Every cryptocurrency exchange rates cryptocurrencies this way, except for some crypto exchanges that base their prices on other cryptocurrency exchanges.
Different Types of Arbitration
One method of crypto arbitrage is to buy cryptocurrency on one exchange and then transfer it to another exchange where the currency is sold for a higher price. There are a few issues with this method, however. Spreads usually only exist for a few seconds, but transferring between exchanges can take a few minutes. Transfer fees are another issue, as transferring crypto from one exchange to another incurs fees, whether through withdrawals, deposits, or network fees.
One way arbitrageurs get around transaction fees is to hold currencies on two different exchanges. A trader employing this method can then buy and sell cryptocurrency simultaneously.
Here’s how it might play out: A trader might have $30,000 in a US dollar-pegged stablecoin on Binance and one Bitcoin on Coinbase. When Bitcoin is valued at $30,200 on Coinbase but only $30,000 on Binance, the trader would buy the Bitcoin (using the stablecoin) on Binance and sell the Bitcoin on Coinbase. They would neither gain nor lose a bitcoin, but they would earn $200 due to the spread between the two exchanges.
Did you know?
USDT (Tether) is a cryptocurrency pegged to the price of one US dollar. Cryptocurrency traders often use it due to its relative stability. It makes it easy to hold cryptocurrencies without risking its price dropping massively. The advantage of holding stablecoins such as Tether, instead of converting crypto to cash, is that crypto-to-fiat transfers often incur huge fees.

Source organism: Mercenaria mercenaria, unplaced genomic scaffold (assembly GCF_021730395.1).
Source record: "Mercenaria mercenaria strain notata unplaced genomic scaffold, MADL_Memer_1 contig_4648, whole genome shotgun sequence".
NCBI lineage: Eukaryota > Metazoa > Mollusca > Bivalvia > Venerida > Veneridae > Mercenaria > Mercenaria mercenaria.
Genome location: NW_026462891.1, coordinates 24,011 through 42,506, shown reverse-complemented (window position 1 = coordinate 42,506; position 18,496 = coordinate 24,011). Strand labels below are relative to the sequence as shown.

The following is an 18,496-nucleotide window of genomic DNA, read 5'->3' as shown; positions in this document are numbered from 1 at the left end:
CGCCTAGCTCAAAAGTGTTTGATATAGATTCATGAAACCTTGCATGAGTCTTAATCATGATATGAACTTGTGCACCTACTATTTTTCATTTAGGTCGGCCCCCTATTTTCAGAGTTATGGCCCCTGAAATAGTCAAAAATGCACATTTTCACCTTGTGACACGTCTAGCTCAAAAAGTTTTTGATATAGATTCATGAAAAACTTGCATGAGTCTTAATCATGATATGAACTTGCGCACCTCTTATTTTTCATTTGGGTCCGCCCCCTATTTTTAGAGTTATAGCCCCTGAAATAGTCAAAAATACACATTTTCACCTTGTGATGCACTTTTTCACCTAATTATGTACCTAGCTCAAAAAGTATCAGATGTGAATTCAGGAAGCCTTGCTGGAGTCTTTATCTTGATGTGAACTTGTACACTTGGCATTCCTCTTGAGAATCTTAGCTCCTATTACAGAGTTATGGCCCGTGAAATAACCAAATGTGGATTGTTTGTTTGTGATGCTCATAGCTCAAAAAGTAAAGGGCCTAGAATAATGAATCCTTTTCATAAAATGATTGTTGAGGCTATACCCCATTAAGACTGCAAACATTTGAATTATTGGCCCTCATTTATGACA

This method involves taking three different cryptocurrencies and trading the difference between them on an exchange. (Since everything happens on an exchange, transfer fees are not an issue).
Thus, a trader might see an opportunity in arbitrage involving Bitcoin, Ethereum, and XRP. One or more of these cryptocurrencies may be undervalued on the exchange. Thus, a trader could take advantage of arbitrage opportunities by selling their Bitcoin for Ethereum, then using that Ethereum to buy XRP, before ending up buying back Bitcoin with XRP. If their strategy made sense, then the trader will have more Bitcoin at the end than at the beginning.
Statistical arbitrage involves using quantitative data models to trade cryptos. A statistical arbitrage bot can trade hundreds of different cryptocurrencies at once, carefully evaluating the possibility that a bot could profit from a trade based on a mathematical model, and go “long” or “short” on a transaction.
Typically, a bot will give a cryptocurrency that performs very well a low score and once it performs particularly badly, a high score; there are greater profits to be had from those who have performed well. A decent trading algorithm will be excellent at creating mathematical models that can predict the price of cryptocurrencies and expertly trade them against each other.